Why did New Hampshire’s two Democratic senators vote against a $15 minimum wage?

"We need a path forward that is appropriate for workers and small businesses and could actually pass."

Then-Gov. Maggie Hassan and Sen. Jeanne Shaheen in 2014. Aram Boghosian for The Boston Globe

New Hampshire’s two senators, Jeanne Shaheen and Maggie Hassan, want to raise the federal minimum wage.

They just don’t want to do it as part of the massive COVID-19 relief bill working its way through Congress.

The two New Hampshire Democrats were among the 58 senators who voted on Friday to uphold a procedural objection to a proposed amendment to the relief bill by Sen. Bernie Sanders that would have incrementally raised the federal minimum wage — which has idled at $7.25 an hour since 2009 — to $15 an hour by 2025.

Shaheen and Hassan were joined by fellow Democratic Sens. Joe Manchin, Kyrsten Sinema, Tom Carper, Chris Coons, and Jon Tester, as well as independent Maine Sen. Angus King and all 50 Republican senators in opposition to the amendment.


Every other Democratic senator, including Massachusetts Sens. Elizabeth Warren and Ed Markey, voted in favor.

The vote Friday came after the Senate parliamentarian, an official who interprets procedural rules, said last week that the minimum wage hike could not be included in the $1.9 trillion dollar relief bill because it did not meet the budgetary requirements of the reconciliation, a process that allows legislation to be passed by a simply 50-vote majority (therefore averting the now-routinely used legislative filibuster that requires bills to get 60 votes to pass).

However, Sanders urged his Democratic colleagues in the 50-50 split Senate to ignore the ruling, calling it “absurd that the parliamentarian, a Senate staffer elected by no one, can prevent a wage increase for 32 million workers.”

President Joe Biden has also stood by his support for a federal minimum wage of $15 an hour.

Asked why the New Hampshire senators broke with the vast majority of their party on the vote Friday, aides to Shaheen and Hassan pointed to separate interviews they gave earlier this week with WMUR.

Both senators have called for raising the federal minimum wage to $12, but said it should be done in a separate bill.

Shaheen’s office said Friday that the senator supports raising the minimum wage to $15 an hour, but with “safeguards” in place for small businesses and restaurants that have been particularly hard-hit by the pandemic. In her interview with WMUR, Shaheen also expressed concerns about local nursing homes already struggling to employ people “because of the wage scale.”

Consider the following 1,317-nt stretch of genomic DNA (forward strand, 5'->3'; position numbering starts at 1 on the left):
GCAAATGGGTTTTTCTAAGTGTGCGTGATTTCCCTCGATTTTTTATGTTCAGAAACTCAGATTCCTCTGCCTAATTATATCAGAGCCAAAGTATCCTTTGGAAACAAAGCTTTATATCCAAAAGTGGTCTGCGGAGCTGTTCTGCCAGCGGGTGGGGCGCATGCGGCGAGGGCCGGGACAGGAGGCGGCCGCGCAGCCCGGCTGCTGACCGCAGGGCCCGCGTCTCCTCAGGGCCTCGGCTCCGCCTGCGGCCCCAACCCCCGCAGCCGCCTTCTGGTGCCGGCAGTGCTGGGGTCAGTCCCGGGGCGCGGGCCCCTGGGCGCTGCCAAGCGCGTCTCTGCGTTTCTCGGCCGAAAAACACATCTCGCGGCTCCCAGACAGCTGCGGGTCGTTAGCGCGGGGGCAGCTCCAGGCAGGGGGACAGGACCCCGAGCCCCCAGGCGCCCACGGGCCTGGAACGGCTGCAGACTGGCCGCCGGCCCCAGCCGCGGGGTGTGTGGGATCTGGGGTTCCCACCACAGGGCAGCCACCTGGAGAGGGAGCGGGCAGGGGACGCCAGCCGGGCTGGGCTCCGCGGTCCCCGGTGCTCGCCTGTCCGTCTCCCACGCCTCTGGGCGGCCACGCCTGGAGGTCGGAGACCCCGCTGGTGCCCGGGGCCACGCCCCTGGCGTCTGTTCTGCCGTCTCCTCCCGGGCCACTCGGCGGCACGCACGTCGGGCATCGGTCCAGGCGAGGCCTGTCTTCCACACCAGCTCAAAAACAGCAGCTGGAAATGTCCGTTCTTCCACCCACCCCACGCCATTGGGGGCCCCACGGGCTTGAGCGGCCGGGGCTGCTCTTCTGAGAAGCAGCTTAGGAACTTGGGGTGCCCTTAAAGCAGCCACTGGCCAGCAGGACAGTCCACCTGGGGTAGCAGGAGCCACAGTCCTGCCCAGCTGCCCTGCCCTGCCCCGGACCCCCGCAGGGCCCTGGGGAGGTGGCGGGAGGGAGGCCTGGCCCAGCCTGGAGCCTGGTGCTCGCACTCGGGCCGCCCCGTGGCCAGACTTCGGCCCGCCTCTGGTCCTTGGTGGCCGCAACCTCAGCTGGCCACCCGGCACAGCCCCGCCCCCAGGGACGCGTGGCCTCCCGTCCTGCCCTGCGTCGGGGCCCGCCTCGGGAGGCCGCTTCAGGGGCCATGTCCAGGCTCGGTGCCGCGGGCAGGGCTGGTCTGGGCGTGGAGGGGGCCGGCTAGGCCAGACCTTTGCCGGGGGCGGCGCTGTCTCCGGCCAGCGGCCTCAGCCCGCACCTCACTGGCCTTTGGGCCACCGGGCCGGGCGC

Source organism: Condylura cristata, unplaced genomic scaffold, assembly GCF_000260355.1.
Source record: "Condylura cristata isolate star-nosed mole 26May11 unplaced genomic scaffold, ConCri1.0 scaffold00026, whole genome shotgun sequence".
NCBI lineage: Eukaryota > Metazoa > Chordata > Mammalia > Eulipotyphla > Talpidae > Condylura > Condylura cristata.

In a statement Friday afternoon, Hassan said she was “open” to a $15 minimum wage, but also focused on a bill that “could actually pass.”

“People who work 40 hours a week should be able to get by and shouldn’t be living at or below poverty level,” Hassan said. “I’ve long supported raising the minimum wage to $12 an hour and I’m open to $15 an hour. We need a path forward that is appropriate for workers and small businesses and could actually pass.”

While the $15-an-hour minimum wage has increasingly caught on in cities and states across the country over the past decade, Republicans have largely resisted those efforts, though Sens. Mitt Romney and Tom Cotton recently introduced a bill to raise the federal hourly minimum wage to $10.

Prior to the pandemic, researchers found that incremental minimum wage hikes had little effect on employment, though a recent government study reignited the long-running debate.

New Hampshire is the only New England state that hasn’t raised its minimum wage to at least $11.50 an hour (Massachusetts, Connecticut, and Rhode Island are all on track to raise it to $15 an hour in the coming years). In fact. the Granite State’s minimum wage remains at the federal floor for $7.25 an hour.


In each of the past two years, the then-Democrat-controlled New Hampshire state Legislature passed bills to raise the state’s minimum wage to $12 an hour over three years. Each time, Republican Gov. Chris Sununu vetoed the bills.

Get Boston.com's browser alerts:

Enable breaking news notifications straight to your internet browser.


This discussion has ended. Please join elsewhere on Boston.com